The club was managed on a professional basis and only one person would call the shot.  Everyone obeyed the owner’s rule which was safety first and we will all have a good experience.  I never dreamed that this might all come for an end and I would lose a good friend who sat next to me in the blind many times.  Two years ago he died of cancer.

A good day for Mallards. 

The club was managed last year by one of the members who lived in Tekamah.  Everyone held deep respect for him.  The shooting last season was terrible.  Pam and I were in Japan on our yearly tour and I was able to text a close friend in the club who kept me informed.  Getting back during the middle of November, I had it all planned.  However, the weather was so nice the birds never left the Dakotas and when they did it was all over.  Last year I went fewer times than I had ever done in the years I was a member of the club.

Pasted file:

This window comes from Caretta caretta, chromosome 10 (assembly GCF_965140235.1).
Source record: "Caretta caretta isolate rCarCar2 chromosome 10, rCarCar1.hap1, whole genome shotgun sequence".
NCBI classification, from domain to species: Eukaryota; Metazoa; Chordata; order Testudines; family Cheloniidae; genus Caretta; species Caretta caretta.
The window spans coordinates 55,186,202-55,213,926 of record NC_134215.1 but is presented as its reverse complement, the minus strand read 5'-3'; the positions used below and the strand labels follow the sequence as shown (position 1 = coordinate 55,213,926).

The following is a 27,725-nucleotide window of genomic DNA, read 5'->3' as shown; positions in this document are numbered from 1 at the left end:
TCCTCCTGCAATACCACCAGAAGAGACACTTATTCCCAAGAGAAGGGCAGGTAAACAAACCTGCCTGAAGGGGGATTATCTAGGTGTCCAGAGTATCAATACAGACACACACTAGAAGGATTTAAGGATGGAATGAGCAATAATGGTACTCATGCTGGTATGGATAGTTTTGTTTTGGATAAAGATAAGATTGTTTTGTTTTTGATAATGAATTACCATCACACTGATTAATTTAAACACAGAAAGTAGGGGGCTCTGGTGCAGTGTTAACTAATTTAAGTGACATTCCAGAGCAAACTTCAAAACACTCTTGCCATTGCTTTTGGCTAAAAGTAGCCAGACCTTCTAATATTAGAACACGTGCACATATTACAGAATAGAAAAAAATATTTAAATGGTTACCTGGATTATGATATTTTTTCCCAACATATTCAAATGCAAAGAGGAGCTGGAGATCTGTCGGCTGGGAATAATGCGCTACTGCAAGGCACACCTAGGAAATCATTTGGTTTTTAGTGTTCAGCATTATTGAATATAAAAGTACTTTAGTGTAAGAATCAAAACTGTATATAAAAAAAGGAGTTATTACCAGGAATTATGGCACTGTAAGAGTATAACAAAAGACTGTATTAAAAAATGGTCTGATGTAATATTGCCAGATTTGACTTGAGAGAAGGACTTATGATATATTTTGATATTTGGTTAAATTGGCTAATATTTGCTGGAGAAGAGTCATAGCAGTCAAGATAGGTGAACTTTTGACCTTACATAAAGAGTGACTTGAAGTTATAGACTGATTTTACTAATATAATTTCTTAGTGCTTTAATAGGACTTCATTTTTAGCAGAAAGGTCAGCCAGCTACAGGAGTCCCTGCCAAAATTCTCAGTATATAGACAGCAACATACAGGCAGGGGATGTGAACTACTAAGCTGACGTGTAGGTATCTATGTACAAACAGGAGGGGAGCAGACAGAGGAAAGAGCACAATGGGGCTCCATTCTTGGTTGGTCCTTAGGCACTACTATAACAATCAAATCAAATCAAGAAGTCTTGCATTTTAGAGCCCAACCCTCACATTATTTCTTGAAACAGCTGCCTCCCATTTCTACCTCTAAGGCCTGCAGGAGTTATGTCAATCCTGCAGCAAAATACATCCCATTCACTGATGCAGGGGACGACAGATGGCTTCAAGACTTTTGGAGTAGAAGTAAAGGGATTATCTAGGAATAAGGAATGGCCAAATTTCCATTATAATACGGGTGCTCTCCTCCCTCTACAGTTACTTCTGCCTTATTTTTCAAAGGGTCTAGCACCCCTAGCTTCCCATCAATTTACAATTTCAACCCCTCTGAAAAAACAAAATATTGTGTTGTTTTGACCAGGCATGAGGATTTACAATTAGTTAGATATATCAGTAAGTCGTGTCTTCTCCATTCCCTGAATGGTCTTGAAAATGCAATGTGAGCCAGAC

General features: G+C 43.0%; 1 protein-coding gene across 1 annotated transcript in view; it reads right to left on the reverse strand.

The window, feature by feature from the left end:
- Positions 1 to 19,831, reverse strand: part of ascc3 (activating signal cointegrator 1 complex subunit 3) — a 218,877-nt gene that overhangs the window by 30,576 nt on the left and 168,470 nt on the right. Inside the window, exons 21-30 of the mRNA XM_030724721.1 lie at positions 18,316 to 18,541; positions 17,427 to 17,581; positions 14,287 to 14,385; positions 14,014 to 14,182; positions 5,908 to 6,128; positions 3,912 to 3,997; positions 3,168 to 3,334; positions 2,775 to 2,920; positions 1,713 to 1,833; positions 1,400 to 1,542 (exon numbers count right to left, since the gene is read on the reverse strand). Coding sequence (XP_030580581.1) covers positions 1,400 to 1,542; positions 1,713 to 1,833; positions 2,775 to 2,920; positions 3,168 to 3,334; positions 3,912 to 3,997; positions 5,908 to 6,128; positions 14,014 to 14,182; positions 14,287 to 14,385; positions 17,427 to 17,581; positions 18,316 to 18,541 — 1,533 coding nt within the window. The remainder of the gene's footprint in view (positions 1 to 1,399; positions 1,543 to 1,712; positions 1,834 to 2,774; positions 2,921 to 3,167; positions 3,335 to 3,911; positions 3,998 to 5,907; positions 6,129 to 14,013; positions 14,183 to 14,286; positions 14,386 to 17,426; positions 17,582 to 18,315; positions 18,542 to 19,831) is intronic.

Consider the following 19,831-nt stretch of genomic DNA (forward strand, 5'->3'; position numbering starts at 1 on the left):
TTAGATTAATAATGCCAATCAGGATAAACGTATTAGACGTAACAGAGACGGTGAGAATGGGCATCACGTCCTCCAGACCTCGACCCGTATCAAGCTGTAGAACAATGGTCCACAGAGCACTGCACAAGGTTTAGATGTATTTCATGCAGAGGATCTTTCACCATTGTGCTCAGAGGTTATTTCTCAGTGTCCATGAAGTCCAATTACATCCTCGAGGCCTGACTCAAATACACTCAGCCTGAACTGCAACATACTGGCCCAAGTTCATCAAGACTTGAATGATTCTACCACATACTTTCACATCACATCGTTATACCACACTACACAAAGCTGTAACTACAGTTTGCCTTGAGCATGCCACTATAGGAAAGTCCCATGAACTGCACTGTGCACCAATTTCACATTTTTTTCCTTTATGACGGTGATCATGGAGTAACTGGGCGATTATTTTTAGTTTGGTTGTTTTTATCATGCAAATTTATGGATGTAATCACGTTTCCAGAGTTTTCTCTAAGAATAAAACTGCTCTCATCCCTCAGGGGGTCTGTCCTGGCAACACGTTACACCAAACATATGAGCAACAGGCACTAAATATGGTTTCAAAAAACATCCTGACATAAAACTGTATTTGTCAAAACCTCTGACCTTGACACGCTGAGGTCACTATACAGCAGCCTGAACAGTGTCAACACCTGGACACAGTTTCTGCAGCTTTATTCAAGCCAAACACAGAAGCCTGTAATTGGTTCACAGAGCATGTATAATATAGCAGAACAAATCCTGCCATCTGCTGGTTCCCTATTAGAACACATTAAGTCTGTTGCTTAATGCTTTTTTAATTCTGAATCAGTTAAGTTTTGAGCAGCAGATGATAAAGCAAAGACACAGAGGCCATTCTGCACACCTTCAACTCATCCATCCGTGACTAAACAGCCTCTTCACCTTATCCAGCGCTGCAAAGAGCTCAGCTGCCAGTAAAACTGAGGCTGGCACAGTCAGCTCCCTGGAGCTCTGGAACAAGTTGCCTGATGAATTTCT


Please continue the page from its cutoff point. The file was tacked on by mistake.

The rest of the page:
Junior bringing in a really nice big goose. 
 
 

A new arrangement was made by the family with some of the members, but I and several of the long standing club members just felt that the loss of a good friend and fellow hunter brought everything to an end for several of us.  

 

So having said that, a few of the old guard and myself decided to look around at hunting at one of the commercial sites in Missouri, Nebraska and South Dakota.  Turning to the internet, the search was on.

 

The ducks all come over South Dakota on their way south to Tekamah and so a check was made of spots on the flyway south.

 

The first state that was looked at was South Dakota which is a fisherman and hunters’ paradise.  The state has it all from fishing the Missouri River System to hunting for big and small game.  The eastern part of the state is known as the “Prairie Pothole Region.”  This area was scarred by the glaciers and has created lakes and pothole all over the area and is a major destination on the flyway south. It also is a major breeding ground for various types of waterfowl.  Because I fish the Glacial Lakes Region, I am familiar with this country.